|04.02.21||BDC Magazine||Short-Term Rentals Amplify Housing Shortages||Felix Mindl/Dr. Oliver Arentz||Link|
|04.02.21||IP Carrier||Causation is Clear for Short-Term Rentals, Less Clear for Broadband||Felix Mindl/Dr. Oliver Arentz||Link|
|09.02.21||Böhme Zeitung||Sparkassen: Fusion kann Lösung für manche Herausforderung bieten||Prof. Dr. Thomas Hartmann-Wendels||Link|
|09.02.21||Blick aktuell||Die Heilung einer gebrochenen Nation||Prof. Dr. Thomas Jäger||Link|
|12.02.21||GMX||Ex-US-Präsident Donald Trump: Spaltet er die republikanische Partei?||Prof. Dr. Thomas Jäger||Link|
|18.02.21||Süddeutsche Zeitung||Ein Abenteuer muss nicht immer groß sein||Jun.-Prof. Monika Imschloß||Link|
|19.02.21||Focus Online||Biden und Merkel wollen zusammenarbeiten - doch Grundfragen bleiben umstritten||Prof. Dr. Thomas Jäger||Link|
|19.02.21||Focus Online||Für Biden ist Russland nur Regionalmacht – und darin lauert für EU die größte Gefahr||Prof. Dr. Thomas Jäger||Link|
|24.02.21||Focus Online||Russland fährt mit Europa Schlitten und Merkel hat nur „den Hauch einer Strategie||Prof. Dr. Thomas Jäger||Link|
|25.02.21||Handelsblatt||Der Blackout in Texas ist auch ein Warnsignal für uns||Prof. Dr. A. Ockenfels||Link (pay barrier)|
|26.02.21||Focus Online||Biden katapultiert USA zurück in die Weltpolitik – und stellt EU unter Zugzwang||Prof. Dr. Thomas Jäger||Link|
|01.03.21||FAZ||Warum Impfstoffe horten viele Menschenleben kostet||Prof. Dr. Axel Ockenfels||Link|
|06.03.21||Tagesschau||Wie Greensill in Turbulenzen geriet||Prof. Dr. Thomas Hartmann-Wendels||Link|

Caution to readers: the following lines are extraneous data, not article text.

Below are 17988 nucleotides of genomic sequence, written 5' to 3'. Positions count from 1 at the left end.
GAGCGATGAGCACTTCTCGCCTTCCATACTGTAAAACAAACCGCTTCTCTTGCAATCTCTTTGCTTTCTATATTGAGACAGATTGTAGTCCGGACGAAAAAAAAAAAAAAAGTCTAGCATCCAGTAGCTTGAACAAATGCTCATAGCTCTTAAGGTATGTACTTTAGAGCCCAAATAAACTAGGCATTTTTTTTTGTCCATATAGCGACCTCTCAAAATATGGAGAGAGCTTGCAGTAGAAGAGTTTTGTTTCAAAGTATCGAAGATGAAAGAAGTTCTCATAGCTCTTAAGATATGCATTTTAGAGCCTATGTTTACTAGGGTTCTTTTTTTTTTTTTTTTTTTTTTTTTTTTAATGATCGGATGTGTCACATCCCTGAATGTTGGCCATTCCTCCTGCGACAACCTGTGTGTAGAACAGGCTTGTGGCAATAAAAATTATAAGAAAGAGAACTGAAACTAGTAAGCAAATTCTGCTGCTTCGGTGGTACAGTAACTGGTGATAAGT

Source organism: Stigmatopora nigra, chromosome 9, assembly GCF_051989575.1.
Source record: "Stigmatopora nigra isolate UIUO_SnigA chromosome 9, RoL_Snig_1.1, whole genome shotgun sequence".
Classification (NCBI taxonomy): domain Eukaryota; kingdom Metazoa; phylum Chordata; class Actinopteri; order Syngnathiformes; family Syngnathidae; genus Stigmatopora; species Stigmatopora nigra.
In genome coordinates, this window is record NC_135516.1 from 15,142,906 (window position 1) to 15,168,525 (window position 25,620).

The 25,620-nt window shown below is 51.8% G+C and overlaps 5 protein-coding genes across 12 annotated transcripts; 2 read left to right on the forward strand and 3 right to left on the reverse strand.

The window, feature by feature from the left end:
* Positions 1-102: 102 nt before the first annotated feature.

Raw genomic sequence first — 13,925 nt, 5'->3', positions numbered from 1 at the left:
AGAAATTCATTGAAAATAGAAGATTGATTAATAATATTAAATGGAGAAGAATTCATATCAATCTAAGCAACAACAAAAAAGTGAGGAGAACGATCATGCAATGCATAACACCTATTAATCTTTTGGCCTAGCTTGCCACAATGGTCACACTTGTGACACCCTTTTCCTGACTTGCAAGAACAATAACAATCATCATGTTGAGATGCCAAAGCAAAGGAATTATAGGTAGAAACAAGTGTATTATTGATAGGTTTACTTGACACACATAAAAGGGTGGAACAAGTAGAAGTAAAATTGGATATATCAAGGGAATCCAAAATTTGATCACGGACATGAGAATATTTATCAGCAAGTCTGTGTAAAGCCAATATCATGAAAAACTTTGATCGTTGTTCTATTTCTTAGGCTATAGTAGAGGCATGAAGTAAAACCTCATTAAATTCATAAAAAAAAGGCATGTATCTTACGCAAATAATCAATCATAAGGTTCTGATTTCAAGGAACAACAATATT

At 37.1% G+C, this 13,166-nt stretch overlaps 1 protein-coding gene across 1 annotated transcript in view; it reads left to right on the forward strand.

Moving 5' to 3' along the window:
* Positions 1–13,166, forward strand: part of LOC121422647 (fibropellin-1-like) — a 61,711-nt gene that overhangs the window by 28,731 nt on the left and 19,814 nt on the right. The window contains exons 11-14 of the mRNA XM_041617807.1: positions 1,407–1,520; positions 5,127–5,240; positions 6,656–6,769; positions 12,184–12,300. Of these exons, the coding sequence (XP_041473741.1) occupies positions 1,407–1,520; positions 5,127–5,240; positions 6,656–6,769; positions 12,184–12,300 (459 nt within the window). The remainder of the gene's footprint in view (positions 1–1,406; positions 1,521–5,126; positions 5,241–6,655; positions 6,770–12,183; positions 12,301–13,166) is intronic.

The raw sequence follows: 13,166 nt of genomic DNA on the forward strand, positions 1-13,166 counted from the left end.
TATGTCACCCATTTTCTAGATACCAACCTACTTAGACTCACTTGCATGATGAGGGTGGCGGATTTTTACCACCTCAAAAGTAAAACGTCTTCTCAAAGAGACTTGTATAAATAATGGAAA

|08.03.21||Focus Online||Endlich Wahlen! Corona war die Stunde der Exekutive – und sie hat versagt||Prof.Dr. Thomas Jäger|
|08.03.21||Springer||Accounting for preference dependency in target costing – a note||Homburg/Hoppe/Schick||Link|
|11.03.21||DW||Will Big Tech save journalism?||Prof. Dr. Christian-Mathias Wellbrock||Link|
|12.03.21||Focus Online||Merkel hat geschafft, wovon Trump träumte: 16 Jahre Hauptsache ich! Das muss sich ändern||Prof. Dr. Thomas Jäger||Link|
|12.03.21||Zukunft Mobilität: Wie Technologie und Bepreisung der Straßennutzung Staus eliminieren werden||Prof. Dr. Axel Ockenfels||Link|
|13.03.21||MSN Deutschland||Wer rettet den Journalismus?||Prof. Dr. Christian-Mathias Wellbrock||Link|
|15.03.21||Focus Online||Laschets letzter Ausweg: Wenn er noch Kanzler werden will, muss er Spahn jetzt opfern||Prof. Dr. Thomas Jäger||Link|
|15.03.21||KStA||Analyse zu den Wahlen Kann Laschet vom schlechten CDU-Ergebnis sogar profitieren?||Prof. Dr. Thomas Jäger||Link|
|16.03.21||Merkur||„Diejenigen, die jetzt noch Union gewählt haben ...“ - Politexperte erklärt Absturz bei den Landtagswahlen||Prof. Dr. Thomas Jäger|| |
Link (pay barrier)
|17.03.21||Focus Online||Laschet scheitert schon jetzt mit CDU-Führung - der eigentliche Chef ist Söder||Prof. Dr. Thomas Jäger||Link|
|17.03.21||The Epoch Times||„Focus“: Laschet muss auf Spahn verzichten – oder auf Kanzlerkandidatur||Prof. Dr. Thomas Jäger||Link|
|22.03.21||SZ||Klimaschutz: Ein Zoll soll klimaschädliche Importe verteuern||Prof. Dr. Axel Ockenfels||Link|
|23.03.21||FAZ||Gegenwind für den Klimazoll||Prof. Dr. Axel Ockenfels||Link|
|23.03.21||Handelsblatt||Ladensterben: So haben Händler eine Chance, Corona zu überleben||Prof. Dr. Werner Reinartz||Link|
|24.03.21||Focus Online||Von "noble Geste" bis "Realsatire zum Heulen": Polit-Experten bewerten Merkels Kehrtwende||Prof. Dr. Thomas Jäger||Link|
|25.03.21||Merkur||Nach Kehrtwende zum Oster-Lockdown: Reagiert Merkel auf die Rücktrittsforderungen?||Prof. Dr. Thomas Jäger||Link|
|25.03.21||Handelsblatt||Wir brauchen auf Dauer einen globalen CO2-Mindestpreis||Prof. Dr. Axel Ockenfels||Link|
|27.03.21||KStA||Oster-Debakel, Maskenaffäre CDU in der Krise – Armin Laschets großer Absturz||Prof. Dr. Thomas Jäger||Link (pay barrier)|
|29.03.21||iinews-Der mobile Newsdienst||Was ist eine Klimabilanz und warum brauchen wir Veränderungen-||Prof. Dr. Marc-Oliver Bettzüge||Link|
|01.04.21||News 4 teachers||Berufstätigkeit der Mutter hat keine Auswirkung auf das Sozialverhalten des Kindes||Prof. Dr. Marita Jacob/Daniel Kühhirt||Link|